Sometimes it takes getting lost to remind me just how comforting it is to be taken care of—to be invited to sit down for a rest, to be offered a good set of directions or advice about where to catch the right bus. But as many times as I’ve been stranded in an unfamiliar place, it’s nothing compared to the experience of a recently returned migrant on the U.S.-Mexican border.

What a relief to know that in Agua Prieta, they are met with grace by the Migrant Resource Center.

The communities of Douglas, Arizona and Agua Prieta, Sonora reach out to our migrant brothers and sisters in a time of great vulnerability. They acknowledge the humanity of each weary traveler and serve them in any way possible as they continue on their journeys.

Consider joining Frontera de Cristo by supporting the Migrant Resource Center, buying Just Coffee and staying educated about the issues affecting our migrant brothers and sisters.

This ministry of Frontera de Cristo plays a vital role on the border. During my month in Mexico, I had the opportunity to spend time with the Migrant Resource Center as well as Café Justo, a partner of Frontera that is providing economic opportunities to coffee farmers who are able to work and live in their home communities.

At the root of this very complicated “immigration situation” are individuals. And in this time, when immigration is causing so many debates and ideological differences, our understanding of what our neighbors are experiencing is critical.

Read more to learn how Frontera de Cristo lives out Jesus’ call for social justice on the border. Consider joining them in their work on the border or by changing your regular coffee brand for Café Justo’s!

Better yet, we have all the information you need to volunteer to sell Café Justo’s product to your friends, church or neighborhood.

The Borderline

If this is the U.S., what’s on the other side of that fence?

Click here to read this travel guide…

Go and Do Likewise

What if instead of, “A man was going down from Jerusalem to Jericho,” Jesus started with, “A man was going down from Tucson to Mexico City.”

Click here to read this article…

Blistered but not Broken

People arrive here caught in the middle of much larger issues than what the Migrant Center and its volunteers can address alone, but at least in this place they can provide some relief to the travelers.

Click here to read this article…

I Called My Mom

It’s hard to look a young woman in the eye who has just risked everything to gain opportunities I was born with.

Click here to read this article…

Photo Gallery: An Ugly Journey

Take a walk along the border and get a glimpse of what many migrants experience in their journey from Mexico to the U.S. …

Click here to see this photo gallery…

Social Justice in a Cup

As I write this, I’m enjoying my morning coffee, and I’m not just enjoying it because it tastes good…

Click here to read this article…

I Hope this Bus Goes to Mexico City

Why use a plane when a bus can (sort of) get you there in 48 hours?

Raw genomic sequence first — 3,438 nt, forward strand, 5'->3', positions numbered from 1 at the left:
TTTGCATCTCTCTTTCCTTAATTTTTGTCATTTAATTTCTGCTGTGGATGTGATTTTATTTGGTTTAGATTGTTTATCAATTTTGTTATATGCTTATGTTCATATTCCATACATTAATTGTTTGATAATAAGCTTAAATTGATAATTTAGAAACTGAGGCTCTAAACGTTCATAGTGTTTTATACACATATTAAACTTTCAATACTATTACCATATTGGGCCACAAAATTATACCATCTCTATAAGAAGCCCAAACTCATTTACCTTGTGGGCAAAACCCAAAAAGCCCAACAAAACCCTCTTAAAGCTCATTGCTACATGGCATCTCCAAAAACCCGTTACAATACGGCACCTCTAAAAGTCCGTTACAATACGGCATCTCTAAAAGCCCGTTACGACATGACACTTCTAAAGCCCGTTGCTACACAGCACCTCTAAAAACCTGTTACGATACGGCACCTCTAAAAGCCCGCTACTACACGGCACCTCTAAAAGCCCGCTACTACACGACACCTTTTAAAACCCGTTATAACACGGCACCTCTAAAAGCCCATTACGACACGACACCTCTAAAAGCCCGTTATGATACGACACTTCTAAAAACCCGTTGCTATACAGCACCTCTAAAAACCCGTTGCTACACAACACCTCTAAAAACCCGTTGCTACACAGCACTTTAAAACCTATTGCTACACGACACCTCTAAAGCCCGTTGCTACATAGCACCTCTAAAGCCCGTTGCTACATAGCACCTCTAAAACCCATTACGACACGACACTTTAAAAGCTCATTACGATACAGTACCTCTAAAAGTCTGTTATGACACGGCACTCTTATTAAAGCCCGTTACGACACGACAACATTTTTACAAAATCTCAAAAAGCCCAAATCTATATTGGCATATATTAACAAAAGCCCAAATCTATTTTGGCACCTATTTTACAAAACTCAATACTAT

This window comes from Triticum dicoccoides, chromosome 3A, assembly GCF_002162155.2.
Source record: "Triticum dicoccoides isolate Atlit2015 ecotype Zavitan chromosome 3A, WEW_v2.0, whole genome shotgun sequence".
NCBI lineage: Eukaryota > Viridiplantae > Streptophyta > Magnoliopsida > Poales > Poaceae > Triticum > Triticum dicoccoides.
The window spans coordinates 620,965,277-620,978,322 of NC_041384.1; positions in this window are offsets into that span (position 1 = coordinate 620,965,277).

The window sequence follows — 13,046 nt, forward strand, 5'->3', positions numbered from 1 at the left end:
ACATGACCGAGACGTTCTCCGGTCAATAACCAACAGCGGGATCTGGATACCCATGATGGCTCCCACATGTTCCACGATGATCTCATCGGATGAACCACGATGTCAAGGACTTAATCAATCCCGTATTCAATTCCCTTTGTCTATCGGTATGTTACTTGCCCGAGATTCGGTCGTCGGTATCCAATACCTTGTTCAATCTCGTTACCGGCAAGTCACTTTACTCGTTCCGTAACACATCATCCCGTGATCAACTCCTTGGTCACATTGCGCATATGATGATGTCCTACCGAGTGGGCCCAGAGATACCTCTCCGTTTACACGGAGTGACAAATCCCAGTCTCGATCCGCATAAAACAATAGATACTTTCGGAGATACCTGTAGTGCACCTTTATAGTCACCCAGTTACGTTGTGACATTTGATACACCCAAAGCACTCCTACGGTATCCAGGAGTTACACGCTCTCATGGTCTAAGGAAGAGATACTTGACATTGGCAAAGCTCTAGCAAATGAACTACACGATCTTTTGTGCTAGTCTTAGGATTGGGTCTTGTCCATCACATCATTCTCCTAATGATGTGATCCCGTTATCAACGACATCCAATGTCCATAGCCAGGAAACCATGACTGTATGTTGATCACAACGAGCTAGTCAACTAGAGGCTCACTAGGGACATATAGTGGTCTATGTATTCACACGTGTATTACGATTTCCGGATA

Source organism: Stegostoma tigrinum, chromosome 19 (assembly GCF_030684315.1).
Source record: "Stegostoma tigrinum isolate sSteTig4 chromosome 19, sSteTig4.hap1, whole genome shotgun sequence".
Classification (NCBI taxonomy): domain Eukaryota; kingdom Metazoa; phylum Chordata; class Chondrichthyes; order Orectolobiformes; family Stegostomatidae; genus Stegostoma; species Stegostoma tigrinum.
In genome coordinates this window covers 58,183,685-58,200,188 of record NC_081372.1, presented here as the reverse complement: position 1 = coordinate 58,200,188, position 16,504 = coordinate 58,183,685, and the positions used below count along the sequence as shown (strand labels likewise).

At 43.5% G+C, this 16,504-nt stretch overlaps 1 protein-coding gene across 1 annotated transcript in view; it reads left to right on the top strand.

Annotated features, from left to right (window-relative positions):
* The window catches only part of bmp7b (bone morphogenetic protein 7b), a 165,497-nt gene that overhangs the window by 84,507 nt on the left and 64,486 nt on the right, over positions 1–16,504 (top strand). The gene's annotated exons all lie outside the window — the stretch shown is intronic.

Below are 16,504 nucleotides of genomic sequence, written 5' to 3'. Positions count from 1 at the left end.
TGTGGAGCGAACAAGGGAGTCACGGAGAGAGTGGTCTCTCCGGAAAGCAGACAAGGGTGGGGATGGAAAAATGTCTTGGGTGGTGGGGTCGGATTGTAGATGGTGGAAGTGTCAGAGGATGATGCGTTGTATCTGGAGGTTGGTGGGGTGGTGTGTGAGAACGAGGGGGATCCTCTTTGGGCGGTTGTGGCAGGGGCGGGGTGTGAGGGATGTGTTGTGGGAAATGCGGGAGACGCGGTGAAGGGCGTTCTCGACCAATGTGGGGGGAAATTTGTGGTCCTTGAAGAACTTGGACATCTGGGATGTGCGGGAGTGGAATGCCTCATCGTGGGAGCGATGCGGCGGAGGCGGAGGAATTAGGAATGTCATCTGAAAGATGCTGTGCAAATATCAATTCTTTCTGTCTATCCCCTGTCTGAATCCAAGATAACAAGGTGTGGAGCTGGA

Click here to read this travel journal…

An Unexpected Homecoming

I’ve watched dozens of migrants embark on this journey home, but this is the first time I’ve seen what it looks like to arrive.

Click here to read this article…

Consume with a Conscience

This is where being a responsible consumer can support the economies of poor communities, keep families together and maybe even save lives. This is what it means to drink Just Coffee…

Click here to read this article…

Where Does Your Coffee Come From?

Follow coffee from Salvador Urbina, Chiapas all the way to the United States!

Click here to see this photo gallery…

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About the Author: Laura is a journalism fellow with World Next Door. She graduated from the University of Arizona, Tucson with a degree in Animal Sciences and a minor in Spanish. She is constantly learning, making friends, dancing, and trying to understand her role in alleviating the suffering of others. Laura also attracts a lot of awkward situations.

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  1. JimM said... 


    May 16th, 2012 at 11:06 pm  

    Laura, Thank you for a compelling series. I once called Mexico home for two and a half years. That was half a lifetime ago. Hard to believe the issues and struggles you so perfectly described here were present then, and are no better today. Why on this earth can the issues surrounding immigration not be resolved. It is unthinkable that this continues. It is so refreshing to see the work of Frontera de Cristo bringing a piece of the Kingdom here, now on our southern border. Your readers have been given a gift. Peace to you!

    • Laura Stump said... 


      May 17th, 2012 at 7:47 pm  

      Thank you, Jim. I’m very encouraged by the work of Frontera as well. We have a lot of work to do to heal some of the wounds created by this situation, but I’m hopeful that things will get better if more people understand what’s going on. Thanks for your attention to this issue and the people it affects!

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